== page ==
The Bur Oak
Nature Bulletin No. 708 March 9, 1963
Forest Preserve District of Cook County
Seymour Simon. President
Roberts Mann, Conservation Editor
THE BUR OAK
The state tree of Illinois is the "native oak". It should be the Bur Oak.
As Aldo Leopold discerned: "When school children vote on a state
bird, flower, or tree, they are not making a decision; they are merely
ratifying history". Ergo, when the first settlers gazed westward across
the vast prairies of Illinois, bur oaks were the burly trees on knolls and
ridges which stood like ships in a sea of grass.
Those oak openings, as they are called, were remarkable features of the
tall grass prairies in Indiana, Illinois, and the prairie peninsulas that
extended northward into Michigan and Wisconsin. Many early travelers
wrote lyrical descriptions of those park-like openings "without a twig of
underbrush". . . "where deer grazed leisurely like sheep"...."so open that
a cabriolet could have been driven through them for miles".
They existed because a bur oak is the only tree that can be swept by a
roaring prairie fire and still live. It is insulated, even on the twigs, by a
crust of corky bark. On the trunk of a huge patriarch its deeply furrowed
bark may be four inches thick. On a sapling the stem, branches and
twigs are covered with weird assortments of corky ridges and
Although most numerous in the Middle West, the bur oak is distributed
from Nova Scotia to Manitoba and south to Delaware, Tennessee and
Central Texas. In Illinois it grows throughout the state -- probably in all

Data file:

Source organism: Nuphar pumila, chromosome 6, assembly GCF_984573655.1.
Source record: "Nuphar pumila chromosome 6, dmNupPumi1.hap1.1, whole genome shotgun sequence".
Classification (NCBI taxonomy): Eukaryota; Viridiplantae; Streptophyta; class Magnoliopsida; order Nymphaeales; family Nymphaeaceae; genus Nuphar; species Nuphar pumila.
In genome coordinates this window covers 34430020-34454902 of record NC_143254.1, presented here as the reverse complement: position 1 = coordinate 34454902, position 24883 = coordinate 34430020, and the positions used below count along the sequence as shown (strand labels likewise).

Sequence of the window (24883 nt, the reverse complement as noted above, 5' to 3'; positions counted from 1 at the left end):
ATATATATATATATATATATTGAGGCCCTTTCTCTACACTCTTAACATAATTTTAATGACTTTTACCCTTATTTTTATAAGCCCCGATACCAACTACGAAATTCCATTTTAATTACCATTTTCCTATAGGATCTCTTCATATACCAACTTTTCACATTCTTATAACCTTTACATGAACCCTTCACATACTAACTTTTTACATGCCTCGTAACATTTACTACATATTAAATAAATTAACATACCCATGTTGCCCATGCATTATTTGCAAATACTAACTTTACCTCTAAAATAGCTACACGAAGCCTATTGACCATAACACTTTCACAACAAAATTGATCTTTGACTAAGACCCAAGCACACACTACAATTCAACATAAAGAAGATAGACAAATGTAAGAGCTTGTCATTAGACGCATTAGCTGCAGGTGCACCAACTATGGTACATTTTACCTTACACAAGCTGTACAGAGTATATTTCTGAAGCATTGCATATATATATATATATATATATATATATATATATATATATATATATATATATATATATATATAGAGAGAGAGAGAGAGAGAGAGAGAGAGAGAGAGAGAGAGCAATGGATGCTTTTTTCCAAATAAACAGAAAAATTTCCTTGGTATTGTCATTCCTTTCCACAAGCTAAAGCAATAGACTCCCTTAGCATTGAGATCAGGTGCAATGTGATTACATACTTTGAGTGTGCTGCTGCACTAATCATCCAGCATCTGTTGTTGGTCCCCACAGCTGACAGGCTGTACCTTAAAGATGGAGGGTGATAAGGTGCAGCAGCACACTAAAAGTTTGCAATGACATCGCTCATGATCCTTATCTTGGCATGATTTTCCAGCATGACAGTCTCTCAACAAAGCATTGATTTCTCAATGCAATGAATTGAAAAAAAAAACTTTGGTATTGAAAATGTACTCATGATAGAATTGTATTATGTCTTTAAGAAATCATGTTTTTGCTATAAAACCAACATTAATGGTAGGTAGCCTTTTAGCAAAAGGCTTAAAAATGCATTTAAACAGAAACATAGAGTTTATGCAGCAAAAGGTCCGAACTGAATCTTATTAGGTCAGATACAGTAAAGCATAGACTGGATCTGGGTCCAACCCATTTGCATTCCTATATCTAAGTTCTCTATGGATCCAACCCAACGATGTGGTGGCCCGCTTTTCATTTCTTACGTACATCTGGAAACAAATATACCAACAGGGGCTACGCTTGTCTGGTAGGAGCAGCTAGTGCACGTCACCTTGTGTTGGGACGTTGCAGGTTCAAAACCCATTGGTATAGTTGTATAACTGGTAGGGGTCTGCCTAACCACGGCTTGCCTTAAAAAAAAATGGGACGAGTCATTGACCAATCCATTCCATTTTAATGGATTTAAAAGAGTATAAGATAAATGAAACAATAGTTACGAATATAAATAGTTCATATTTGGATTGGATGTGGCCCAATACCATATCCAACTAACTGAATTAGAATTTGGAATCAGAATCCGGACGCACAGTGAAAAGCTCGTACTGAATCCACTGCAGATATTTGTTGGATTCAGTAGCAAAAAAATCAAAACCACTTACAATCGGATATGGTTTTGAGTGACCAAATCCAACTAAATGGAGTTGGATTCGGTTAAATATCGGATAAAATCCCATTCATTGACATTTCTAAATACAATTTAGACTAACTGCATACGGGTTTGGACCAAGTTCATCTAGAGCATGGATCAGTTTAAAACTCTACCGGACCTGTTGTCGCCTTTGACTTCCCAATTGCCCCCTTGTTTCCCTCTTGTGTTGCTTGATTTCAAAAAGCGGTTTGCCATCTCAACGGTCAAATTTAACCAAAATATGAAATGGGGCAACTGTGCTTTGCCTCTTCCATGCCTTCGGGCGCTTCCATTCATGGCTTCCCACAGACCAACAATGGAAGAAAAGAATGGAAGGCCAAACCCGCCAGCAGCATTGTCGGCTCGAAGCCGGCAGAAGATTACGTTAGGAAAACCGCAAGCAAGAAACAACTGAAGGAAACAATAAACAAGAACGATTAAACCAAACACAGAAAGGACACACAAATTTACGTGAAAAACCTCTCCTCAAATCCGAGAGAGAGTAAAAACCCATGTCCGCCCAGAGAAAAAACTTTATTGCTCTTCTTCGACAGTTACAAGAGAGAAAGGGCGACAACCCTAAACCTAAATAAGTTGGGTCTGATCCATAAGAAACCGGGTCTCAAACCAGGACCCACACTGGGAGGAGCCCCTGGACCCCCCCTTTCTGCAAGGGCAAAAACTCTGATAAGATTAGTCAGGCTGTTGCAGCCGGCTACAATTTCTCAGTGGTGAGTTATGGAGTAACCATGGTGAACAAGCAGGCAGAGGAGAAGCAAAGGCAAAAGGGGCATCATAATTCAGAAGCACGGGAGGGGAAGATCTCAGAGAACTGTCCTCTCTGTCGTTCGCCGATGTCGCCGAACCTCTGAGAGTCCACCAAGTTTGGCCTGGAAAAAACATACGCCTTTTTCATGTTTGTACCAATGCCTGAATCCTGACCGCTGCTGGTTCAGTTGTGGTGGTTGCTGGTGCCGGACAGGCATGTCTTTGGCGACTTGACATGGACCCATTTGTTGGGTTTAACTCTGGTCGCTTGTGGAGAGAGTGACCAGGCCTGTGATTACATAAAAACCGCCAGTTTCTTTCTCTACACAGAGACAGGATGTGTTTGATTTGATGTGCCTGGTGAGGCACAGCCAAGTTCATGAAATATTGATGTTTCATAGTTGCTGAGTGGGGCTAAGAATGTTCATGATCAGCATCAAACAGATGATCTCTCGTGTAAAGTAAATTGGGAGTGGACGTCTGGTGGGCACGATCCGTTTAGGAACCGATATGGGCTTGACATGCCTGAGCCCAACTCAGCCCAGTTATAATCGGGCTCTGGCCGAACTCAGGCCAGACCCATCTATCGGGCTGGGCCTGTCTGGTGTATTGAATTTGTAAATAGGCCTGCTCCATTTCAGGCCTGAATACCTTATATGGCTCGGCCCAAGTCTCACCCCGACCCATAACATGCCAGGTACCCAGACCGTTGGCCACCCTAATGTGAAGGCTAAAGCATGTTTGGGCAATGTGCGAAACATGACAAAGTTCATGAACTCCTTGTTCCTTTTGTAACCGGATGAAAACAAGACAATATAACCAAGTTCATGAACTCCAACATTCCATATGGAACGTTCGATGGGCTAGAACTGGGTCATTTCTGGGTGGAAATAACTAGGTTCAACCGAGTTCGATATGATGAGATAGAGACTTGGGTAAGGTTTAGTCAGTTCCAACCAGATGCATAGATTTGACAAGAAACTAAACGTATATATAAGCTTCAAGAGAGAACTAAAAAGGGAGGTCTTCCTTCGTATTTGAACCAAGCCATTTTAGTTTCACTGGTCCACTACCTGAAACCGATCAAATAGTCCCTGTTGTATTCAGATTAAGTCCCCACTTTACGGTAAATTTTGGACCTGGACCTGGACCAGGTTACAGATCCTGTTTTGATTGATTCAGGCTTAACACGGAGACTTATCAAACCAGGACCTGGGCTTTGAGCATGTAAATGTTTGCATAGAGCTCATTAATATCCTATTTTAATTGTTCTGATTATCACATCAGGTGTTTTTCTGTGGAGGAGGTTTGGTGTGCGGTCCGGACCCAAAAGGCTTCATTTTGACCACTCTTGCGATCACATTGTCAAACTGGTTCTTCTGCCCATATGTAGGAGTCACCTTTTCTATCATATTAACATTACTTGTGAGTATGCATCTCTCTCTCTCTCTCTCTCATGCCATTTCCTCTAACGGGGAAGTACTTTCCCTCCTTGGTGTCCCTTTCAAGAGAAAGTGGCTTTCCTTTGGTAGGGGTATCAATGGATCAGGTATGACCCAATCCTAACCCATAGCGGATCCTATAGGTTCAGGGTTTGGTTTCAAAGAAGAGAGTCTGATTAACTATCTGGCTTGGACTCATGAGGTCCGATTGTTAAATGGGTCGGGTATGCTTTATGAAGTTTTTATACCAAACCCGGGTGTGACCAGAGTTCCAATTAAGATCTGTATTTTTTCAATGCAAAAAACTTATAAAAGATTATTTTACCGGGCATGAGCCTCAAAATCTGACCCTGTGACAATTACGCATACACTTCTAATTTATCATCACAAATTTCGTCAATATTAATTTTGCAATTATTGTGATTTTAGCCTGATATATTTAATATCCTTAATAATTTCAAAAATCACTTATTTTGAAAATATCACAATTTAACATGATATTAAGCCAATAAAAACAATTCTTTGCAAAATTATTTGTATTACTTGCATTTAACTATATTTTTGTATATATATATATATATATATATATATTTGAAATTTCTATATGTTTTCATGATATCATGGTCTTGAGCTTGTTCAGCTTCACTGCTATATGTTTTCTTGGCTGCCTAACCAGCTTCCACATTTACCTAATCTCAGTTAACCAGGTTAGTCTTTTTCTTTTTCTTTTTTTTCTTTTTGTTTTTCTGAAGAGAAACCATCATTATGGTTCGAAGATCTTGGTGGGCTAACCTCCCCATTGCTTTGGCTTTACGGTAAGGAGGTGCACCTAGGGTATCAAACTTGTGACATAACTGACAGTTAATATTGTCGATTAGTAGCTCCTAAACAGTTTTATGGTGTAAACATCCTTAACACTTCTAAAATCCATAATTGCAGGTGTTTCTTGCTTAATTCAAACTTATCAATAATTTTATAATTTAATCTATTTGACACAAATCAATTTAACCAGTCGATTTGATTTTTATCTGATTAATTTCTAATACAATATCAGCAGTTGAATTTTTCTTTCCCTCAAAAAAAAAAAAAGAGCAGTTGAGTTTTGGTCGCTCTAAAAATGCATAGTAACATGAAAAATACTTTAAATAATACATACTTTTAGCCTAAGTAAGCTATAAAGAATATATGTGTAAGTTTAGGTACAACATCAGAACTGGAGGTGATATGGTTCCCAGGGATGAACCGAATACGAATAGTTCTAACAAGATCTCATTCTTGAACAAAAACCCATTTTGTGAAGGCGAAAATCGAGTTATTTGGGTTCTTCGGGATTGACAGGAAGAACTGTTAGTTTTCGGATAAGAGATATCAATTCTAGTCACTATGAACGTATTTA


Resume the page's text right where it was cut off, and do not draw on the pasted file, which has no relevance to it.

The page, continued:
of the 102 counties originally. Here in Cook county, and as a rule, it is
most common on deep rich soils that are moist but well-drained.
However, the species is surprisingly adaptable. It frequently flourishes
on gravelly moraines and sandy ridges underlain by water bearing strata
and some of the largest bur oaks in Illinois -- giants more than 350
years old and 5 or 6 feet in diameter -- grew on such soils. On the other
hand, in LaSalle and adjacent counties, bur oaks are found on dry
uplands in company with hickories and white, red and black oaks.
This tree is one of the largest and, next to the white oak, most majestic
of American oaks. Its stiff gnarled branches and stout, frequently
crooked, branchlets with corky wings along them are distinctive.
Ordinarily, it is seldom more than 80 feet high and 3 feet in diameter
but, in favorable locations such as the Wabash river basin, giants 170
feet tall and 7 feet in diameter have been known. a forest it develops a
tall clear trunk but, growing in the open, we have seen some with short
massive trunks, huge lower branches almost horizontal, and a spread of
80 feet or more.
Its leaves, largest of all the oak leaves, are from 6 to 12 inches long, 3
to 6 inches broad in the upper portion, with from 5 to 7 lobes which,
since it is a member of the white oak group, are rounded. The central
lobes are separated by wide bays or sinuses that reach almost to the
midrib. Those thick leaves are dark green above but silvery green and
downy underneath. In autumn they become dull yellow or tan and,
unlike other oaks, all drop off.
The Latin name for all oaks is Quercus. The scientific name for the bur
oak is Quercus macrocarpa, meaning large-fruited. The common names
-- bur or mossy cup -- refer to its distinctive acorn. Egg-shaped and
from 3/4 to 2 inches long, it is held in a deep scaly cup which has a
fringe of elongated scales and sometimes covers more than half of the
acorn. Its white kernel is sweet and edible.
The wood -- hard, strong, tough and close-grained -- is almost as heavy
as white oak and equally valuable for many purposes such as lumber,
veneers, furniture, interior trim and flooring. Because of its durability in
contact with the soil, bur oak is frequently used for piling, railroad ties
and structural material.
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Update: June 2012